There’s a historical idea that you have to present a certain face at work – you always have to be on and can’t have bad days. But we spend a lot of time at work and go through ups and downs that can affect our wellbeing in a lot of ways. Our research tells us that it’s a folly to think that you can just keep pushing people. We’re not linear and people will break. If you want people to do great work then you have to allow them to take care of themselves. It’s just good business sense.
So when Stacey Nordwall, our Senior People Operations Manager, said she wanted to put some time and energy into giving our people a resource on wellbeing, I was happy. Culture Amp is growing rapidly which takes a lot of effort and commitment from a lot of people. If we want to be a Culture First company, we need to create an environment where people can find balance.
Stacey and the People Ops team pulled material from people across the company to present a list of tools and tips that everyone can use at work. It’s not a how-to guide or a step-by-step process (though Stacey did write an excellent step-by-step guide with advice for others looking to launch a wellbeing guide). While it’s important to focus on employee wellbeing, it can’t be prescriptive. So the guide is a collection of ideas and tips that other people have used to improve their wellbeing.
Get started on your employee wellbeing strategy with tips from our latest guide
For me, wellbeing is a holistic concept. It’s about your total self – physically, emotionally, spiritually, mentally. It’s about how you’re coping and your energy reserves. So, one of the things I’m doing for my wellbeing is to take more time off. I’m bad at taking leave, but I have taken more time off this year than I have in any year of the company’s history and it’s helped.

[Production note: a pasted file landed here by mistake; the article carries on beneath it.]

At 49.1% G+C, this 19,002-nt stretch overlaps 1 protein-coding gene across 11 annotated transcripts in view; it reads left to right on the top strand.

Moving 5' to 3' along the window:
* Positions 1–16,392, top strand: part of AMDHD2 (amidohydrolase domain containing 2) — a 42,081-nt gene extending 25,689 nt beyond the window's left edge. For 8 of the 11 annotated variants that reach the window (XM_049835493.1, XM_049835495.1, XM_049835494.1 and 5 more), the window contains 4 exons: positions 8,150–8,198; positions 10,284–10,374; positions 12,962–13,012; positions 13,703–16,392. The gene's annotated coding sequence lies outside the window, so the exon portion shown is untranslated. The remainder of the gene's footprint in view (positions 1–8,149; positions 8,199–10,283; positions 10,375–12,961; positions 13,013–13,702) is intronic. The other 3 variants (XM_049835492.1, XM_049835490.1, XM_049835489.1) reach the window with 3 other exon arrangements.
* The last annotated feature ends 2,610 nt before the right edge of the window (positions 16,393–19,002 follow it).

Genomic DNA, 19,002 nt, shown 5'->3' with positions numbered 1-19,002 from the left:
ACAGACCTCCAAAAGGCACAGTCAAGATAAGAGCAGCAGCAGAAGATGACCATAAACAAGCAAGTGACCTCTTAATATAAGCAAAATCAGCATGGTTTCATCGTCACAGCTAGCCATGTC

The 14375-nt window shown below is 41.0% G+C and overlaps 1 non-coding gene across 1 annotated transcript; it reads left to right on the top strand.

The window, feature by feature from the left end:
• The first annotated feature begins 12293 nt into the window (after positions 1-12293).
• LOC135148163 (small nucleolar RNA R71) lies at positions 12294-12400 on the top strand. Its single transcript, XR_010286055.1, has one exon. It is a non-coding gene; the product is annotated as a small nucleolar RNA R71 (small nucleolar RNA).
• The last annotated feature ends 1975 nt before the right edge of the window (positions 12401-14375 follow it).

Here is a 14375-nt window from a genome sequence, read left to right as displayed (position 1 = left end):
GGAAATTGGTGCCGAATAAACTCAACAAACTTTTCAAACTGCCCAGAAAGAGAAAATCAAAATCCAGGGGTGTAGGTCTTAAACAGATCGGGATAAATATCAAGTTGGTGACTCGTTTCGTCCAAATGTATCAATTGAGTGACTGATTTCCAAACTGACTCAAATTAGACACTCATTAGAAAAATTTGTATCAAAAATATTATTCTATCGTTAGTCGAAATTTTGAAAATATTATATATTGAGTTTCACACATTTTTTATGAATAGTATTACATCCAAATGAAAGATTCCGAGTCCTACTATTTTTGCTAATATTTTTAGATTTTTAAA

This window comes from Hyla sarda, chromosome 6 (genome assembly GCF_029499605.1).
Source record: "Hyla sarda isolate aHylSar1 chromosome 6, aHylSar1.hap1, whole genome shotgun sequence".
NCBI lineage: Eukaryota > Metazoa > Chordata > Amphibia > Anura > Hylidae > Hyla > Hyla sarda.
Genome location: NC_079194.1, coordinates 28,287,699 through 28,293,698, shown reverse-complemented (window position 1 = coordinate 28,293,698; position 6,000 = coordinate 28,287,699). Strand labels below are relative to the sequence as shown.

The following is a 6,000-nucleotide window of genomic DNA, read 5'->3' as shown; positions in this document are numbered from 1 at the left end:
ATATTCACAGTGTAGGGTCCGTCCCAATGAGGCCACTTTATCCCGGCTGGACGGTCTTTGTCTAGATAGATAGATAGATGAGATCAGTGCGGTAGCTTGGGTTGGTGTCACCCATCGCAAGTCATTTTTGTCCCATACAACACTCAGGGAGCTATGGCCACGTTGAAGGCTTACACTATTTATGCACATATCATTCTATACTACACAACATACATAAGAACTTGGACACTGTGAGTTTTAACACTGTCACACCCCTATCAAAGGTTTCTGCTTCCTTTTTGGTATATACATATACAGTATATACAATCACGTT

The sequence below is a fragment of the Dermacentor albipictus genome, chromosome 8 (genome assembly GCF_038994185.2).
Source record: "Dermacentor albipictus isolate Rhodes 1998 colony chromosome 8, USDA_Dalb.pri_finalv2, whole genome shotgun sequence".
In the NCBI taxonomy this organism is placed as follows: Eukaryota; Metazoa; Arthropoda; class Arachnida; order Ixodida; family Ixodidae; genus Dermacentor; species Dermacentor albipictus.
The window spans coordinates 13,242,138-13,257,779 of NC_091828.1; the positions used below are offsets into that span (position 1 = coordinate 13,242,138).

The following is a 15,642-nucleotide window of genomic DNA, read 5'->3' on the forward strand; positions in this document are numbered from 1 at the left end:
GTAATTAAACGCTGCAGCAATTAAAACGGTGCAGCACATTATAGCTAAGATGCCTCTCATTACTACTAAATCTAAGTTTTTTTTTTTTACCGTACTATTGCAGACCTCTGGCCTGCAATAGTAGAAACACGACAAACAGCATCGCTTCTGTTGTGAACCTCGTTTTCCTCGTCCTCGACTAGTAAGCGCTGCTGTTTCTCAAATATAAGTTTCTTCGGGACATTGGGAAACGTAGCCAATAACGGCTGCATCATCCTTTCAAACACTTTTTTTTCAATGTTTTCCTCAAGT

The most powerful consequence of the guide is that it’s started conversations between people in the organization. I’m seeing discussions around what wellbeing means and situations where people are more willing to be open with their troubles and concerns. For example, when Anthony Bourdain passed away many of us at Culture Amp were saddened. So somebody posted on an internal forum that for anyone suffering or feeling depressed, there are people at Culture Amp who themselves have struggled with that demon and who can provide support. To see that willingness to be open was a great reflection on one of our core company values – “have the courage to be vulnerable.”
The biggest take away for me from this process has been that wellbeing is really important, not just for work but for your life outside of work.
We borrow our time at the office from people, things, places or animals that are more important than the work is. At any point in time, you’d trade an hour in the office for an hour with those people. That doesn’t mean you shouldn’t be at work, it just means that when you’re at work, you want to make it count. You want to make it meaningful and you don’t want to waste that time. For me, that’s why wellbeing at work is so important.
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